Role of Auditory Cortex in Cued Sound Discrimination of Simple Tones During Immediate and Remote Memory Recall




Moore, Bria W.

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Fear memory has survival value by helping an organism recall harmful environmental stimuli and/or predict danger. Importantly, although emotional memories serve a highly adaptive function, they can become maladaptive when there is either inaccurate, reduced, or excessive fear memory representation. For example, innocuous sounds abnormally associated with threats trigger inappropriate responses in patients suffering post-traumatic stress disorder (PTSD). Yet the mechanisms underlying this problem remain unresolved. Moreover, the role of the auditory cortex (AC) in cued fear learning is controversial and not well understood.  The purpose of my thesis is to investigate the role of the AC in cued sound discrimination of simple tones and determine if silencing principal cells in this region leads to over-generalization of fear memory recall. I found that bilateral silencing of principal cells in AC led to increased generalization (i.e., poor discrimination of safe and fearful sounds). However, silencing the AC during remote memory recall only produced marginal effects that were evident at all later remote time points. My results suggest that the AC is involved in both discrimination and generalization of simple tones associated with threat and safety during recent and remote memory recall.  .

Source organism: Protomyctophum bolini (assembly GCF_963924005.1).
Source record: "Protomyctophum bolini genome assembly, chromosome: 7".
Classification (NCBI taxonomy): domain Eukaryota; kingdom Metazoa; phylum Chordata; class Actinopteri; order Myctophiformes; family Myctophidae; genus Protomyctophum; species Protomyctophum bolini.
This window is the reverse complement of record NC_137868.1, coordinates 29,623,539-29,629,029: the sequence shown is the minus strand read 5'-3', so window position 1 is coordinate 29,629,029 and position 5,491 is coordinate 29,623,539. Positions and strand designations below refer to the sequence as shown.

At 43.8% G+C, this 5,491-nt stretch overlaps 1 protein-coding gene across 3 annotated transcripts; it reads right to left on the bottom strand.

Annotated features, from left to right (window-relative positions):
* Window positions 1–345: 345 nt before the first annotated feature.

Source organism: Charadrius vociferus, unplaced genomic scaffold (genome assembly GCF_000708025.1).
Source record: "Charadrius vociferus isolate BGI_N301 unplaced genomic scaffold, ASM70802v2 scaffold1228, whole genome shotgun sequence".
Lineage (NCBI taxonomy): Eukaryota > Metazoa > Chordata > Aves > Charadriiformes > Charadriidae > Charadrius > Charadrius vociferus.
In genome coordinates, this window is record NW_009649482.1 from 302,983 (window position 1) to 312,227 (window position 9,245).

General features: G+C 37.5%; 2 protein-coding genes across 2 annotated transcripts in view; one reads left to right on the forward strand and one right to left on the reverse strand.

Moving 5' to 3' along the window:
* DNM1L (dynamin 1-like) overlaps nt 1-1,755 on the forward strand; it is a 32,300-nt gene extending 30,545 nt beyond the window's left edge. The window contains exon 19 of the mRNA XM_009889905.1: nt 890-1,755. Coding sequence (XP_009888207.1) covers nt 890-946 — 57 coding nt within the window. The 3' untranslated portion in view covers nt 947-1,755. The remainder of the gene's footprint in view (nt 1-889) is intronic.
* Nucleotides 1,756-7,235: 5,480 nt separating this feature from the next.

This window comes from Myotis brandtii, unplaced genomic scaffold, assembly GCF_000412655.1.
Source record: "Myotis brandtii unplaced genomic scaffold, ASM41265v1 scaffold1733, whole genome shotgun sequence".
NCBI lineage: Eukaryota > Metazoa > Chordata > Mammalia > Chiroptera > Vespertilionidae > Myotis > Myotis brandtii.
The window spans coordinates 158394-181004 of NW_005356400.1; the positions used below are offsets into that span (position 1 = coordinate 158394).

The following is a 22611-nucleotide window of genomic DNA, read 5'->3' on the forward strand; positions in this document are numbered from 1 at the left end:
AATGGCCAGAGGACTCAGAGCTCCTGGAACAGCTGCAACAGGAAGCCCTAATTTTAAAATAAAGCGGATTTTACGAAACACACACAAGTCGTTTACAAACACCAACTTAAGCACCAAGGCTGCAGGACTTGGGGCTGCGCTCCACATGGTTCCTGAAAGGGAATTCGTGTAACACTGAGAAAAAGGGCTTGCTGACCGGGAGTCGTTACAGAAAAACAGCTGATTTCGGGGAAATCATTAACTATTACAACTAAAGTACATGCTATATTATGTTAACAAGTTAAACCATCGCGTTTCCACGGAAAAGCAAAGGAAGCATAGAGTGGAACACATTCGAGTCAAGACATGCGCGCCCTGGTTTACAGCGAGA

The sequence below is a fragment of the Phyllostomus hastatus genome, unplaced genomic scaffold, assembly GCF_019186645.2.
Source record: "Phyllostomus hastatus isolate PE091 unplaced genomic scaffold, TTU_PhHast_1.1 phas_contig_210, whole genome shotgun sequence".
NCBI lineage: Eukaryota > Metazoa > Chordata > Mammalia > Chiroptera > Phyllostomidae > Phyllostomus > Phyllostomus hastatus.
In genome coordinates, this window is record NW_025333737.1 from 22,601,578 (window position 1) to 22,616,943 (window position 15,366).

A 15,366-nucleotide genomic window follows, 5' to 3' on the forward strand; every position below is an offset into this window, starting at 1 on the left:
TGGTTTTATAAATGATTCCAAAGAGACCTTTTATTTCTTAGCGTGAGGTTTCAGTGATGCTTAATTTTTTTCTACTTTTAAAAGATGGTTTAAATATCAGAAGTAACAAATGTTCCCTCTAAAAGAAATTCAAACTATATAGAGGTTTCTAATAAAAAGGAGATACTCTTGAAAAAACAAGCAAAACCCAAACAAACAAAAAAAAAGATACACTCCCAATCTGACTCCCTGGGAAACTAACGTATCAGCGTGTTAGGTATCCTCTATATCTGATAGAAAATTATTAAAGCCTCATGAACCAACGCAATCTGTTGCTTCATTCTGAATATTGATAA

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Amygdala, Auditory Cortex, Histology, Overgeneralization, Post Traumatic Stress Disorder, Remote memory recall